Siding is an integral part of your home’s exterior. It’s part of what gives your home its style and appearance, while protecting it from the elements at the same time. Because your siding is exposed to everything Mother Nature has to throw at it, many homeowners will want to consider investing in a siding choice that not only looks good, but that will hold up to the elements as well. While there are many beautiful, durable, and low maintenance siding options available, not all will work for every home. Find the best low maintenance siding option for your exterior by learning more about the choices available to you.


For many years, vinyl siding has been considered synonymous with low maintenance care. Vinyl’s color goes straight through the product, so while it might eventually fade after some time, it does not show chips the way other materials might.

Vinyl comes in a wide variety of colors and styles, making it a low-cost option that can suit a number of tastes. Extreme weather can cause damage, however, and high summer temperatures can cause the siding to warp. In addition, while vinyl can be recycled, it might be difficult to find plants that will accept it.


Modified wood or softwood that has been treated through bio-liquids, heat, or chemicals to become harder and more durable, is an attractive option for those that want real wood siding on their homes. While it is real wood, and it is an eco-friendly product, this doesn’t make it the right option for every situation, however.

Some types of modified wood are designed to to weather and fade as the years go by, because the process makes them more vulnerable to UV light. This may be a plus for some rural or rustic homes, but for most homeowners it simply means that it’s going to require painting or staining every few years just like standard wood. Other types of modified wood can be treated to help them maintain their color, but this still has a limit to how long the color will last, although the material usually has up to a 30 year warranty. Because wood is porous, it’s also at risk for staining, insect activity, and swelling with moisture. While modified wood doesn’t rot, it will still require some degree of maintenance over the years to maintain its looks.


Aluminum siding enjoyed a brief popularity around the time that vinyl siding was first introduced, and while it fell out of favor as other materials came onto the market, it is now making a comeback. Aluminum doesn’t rot, warp, or stain and it’s also impervious to insect activity, making it an attractive option for those that dislike the issues that are inherent with wood. Aluminum also has an embossed wood grain that helps simulate the look of real wood, giving it an attractive appearance.

Like many sidings, aluminum can fade over time, developing a chalky residue, which may need to be cleaned off. However, the color does not peel or chip the way that it does on wood siding, and a fresh coat of paint can resolve most of the issues involved.


Fiber cement siding is a low maintenance option that is designed to hold up well to everyday use. This man-made material is a blend of sand, silica, cellulose fiber, and Portland cement, making it a very dense, heavy material to install on your home. Made in a mold with real wood, it has a realistic looking wood grain. Unlike real wood however, it has very visible seams that require heavy caulking to make the material watertight. Frequent inspections are also needed to help ensure that no water seeps into the seams. In addition, prolonged contact with moisture or snow may cause the siding to begin to swell or expand, which can cause warping over time. Installation must be precise to ensure that the home is watertight.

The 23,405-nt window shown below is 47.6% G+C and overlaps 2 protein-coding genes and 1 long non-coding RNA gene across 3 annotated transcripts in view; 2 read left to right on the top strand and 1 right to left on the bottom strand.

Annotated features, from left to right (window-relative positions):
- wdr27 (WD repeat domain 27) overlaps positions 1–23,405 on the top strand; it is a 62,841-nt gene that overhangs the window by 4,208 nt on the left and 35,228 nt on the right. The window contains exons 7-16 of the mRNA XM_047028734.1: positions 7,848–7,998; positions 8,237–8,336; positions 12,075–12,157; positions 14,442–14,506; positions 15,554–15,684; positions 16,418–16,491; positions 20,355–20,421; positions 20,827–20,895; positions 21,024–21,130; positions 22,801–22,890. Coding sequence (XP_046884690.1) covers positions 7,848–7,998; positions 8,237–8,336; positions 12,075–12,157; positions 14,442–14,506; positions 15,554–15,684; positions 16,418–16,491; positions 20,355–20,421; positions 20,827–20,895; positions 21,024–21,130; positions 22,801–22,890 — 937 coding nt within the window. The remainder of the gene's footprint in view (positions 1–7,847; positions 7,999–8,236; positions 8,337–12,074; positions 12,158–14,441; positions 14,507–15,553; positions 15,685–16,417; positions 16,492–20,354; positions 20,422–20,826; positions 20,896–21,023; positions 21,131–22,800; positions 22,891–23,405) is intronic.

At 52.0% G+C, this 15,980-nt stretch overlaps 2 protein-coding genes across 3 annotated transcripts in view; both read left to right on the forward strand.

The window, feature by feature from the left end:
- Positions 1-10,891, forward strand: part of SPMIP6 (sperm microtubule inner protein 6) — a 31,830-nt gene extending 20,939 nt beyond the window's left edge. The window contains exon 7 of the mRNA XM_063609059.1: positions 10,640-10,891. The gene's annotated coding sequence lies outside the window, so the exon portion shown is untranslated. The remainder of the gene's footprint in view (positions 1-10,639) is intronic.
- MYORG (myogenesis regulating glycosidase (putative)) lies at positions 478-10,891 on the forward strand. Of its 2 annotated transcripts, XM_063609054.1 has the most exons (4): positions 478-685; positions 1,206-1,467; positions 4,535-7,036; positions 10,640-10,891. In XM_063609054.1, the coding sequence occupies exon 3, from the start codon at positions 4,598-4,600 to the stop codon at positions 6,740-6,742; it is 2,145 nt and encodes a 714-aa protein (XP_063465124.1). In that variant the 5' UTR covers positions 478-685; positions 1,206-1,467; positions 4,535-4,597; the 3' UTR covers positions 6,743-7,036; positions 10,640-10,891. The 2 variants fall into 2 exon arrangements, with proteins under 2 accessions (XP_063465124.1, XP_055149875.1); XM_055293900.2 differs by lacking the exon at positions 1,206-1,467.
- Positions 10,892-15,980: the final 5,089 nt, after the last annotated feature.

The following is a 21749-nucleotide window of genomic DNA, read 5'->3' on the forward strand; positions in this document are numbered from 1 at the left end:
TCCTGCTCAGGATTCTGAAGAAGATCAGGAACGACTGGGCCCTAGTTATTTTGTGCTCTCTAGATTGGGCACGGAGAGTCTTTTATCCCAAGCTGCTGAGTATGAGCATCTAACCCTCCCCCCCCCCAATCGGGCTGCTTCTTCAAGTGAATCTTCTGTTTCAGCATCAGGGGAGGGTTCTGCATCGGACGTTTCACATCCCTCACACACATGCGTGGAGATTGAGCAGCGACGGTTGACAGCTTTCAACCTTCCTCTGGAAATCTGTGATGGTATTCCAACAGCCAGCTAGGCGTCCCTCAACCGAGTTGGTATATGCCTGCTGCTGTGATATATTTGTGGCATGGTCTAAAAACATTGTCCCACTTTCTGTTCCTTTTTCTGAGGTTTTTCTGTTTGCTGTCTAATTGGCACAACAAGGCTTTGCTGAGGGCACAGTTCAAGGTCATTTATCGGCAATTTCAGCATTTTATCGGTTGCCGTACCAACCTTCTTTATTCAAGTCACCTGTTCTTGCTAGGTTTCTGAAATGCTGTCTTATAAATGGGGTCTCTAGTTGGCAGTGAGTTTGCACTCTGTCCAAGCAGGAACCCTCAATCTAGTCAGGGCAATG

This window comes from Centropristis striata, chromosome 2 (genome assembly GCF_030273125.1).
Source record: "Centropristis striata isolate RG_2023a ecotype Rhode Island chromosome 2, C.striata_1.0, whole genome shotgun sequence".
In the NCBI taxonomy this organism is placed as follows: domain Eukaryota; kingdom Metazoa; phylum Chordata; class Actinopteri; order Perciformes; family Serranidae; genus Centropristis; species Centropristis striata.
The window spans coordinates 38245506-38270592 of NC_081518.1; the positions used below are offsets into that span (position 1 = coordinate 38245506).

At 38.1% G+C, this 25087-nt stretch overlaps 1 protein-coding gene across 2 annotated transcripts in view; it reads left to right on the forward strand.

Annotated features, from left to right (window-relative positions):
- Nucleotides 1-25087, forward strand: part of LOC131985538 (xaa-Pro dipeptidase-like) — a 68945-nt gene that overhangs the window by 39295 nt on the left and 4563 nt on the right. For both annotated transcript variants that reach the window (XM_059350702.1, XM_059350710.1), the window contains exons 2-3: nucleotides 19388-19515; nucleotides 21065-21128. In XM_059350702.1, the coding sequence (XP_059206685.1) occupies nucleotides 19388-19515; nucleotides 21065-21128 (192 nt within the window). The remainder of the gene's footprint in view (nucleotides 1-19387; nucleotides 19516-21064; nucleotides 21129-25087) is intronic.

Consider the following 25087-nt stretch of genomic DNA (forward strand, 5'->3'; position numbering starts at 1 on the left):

While the material is fairly low maintenance beyond the caulking, with color that lasts at least 10 years before needing to be reapplied, it also has several drawbacks. Fiber cement is extremely heavy and difficult to work with. If cut improperly, it can produce large amounts of silica-containing dust, which can be hazardous to those nearby to breathe it in. And while it comes in a range of colors and styles, the large seams and caulk can be easily seen from the curb, detracting from the home’s curb appeal.


For those that want a more natural appearance for their home, but shy away from the high maintenance of wood, stone veneer can be an attractive option. Stone is durable, rugged, and doesn’t require paint, sealers, scraping, or other maintenance.

Stone is extremely expensive, which means that most homeowners end up opting to install it over only a portion of their façade, mixing it with another material to complete the siding.


Steel siding is an alternative material that solves a number of these issues. A heavy, durable metal, steel doesn’t warp, crack, rot, or require significant maintenance. It also resists dents and doesn’t fade so your color remains truer, longer.

Steel also has less visible seams than fiber cement and vinyl siding, and doesn’t release potentially toxic dust when cut. It’s also 100% recyclable; it’s much easier to find a disposal center than it is for vinyl. In addition, steel siding floats along the walls it’s installed on, which hides imperfections within the wall’s framing. This is in contrast to materials like vinyl, that will showcase exactly where the walls may bend, which can create a wavy-looking wall. Steel siding is attractive, durable, and truly low maintenance, allowing you to enjoy your home for many carefree years.


When the time comes to choose the right siding for your home, consider not only the way that it will look, but the way that it will perform over the lifetime of your home.

It's important to choose siding that reflects your desired style and maintenance level. Of all the options offered today, only steel allows you to enjoy a virtually maintenance free façade for as long as you own your home.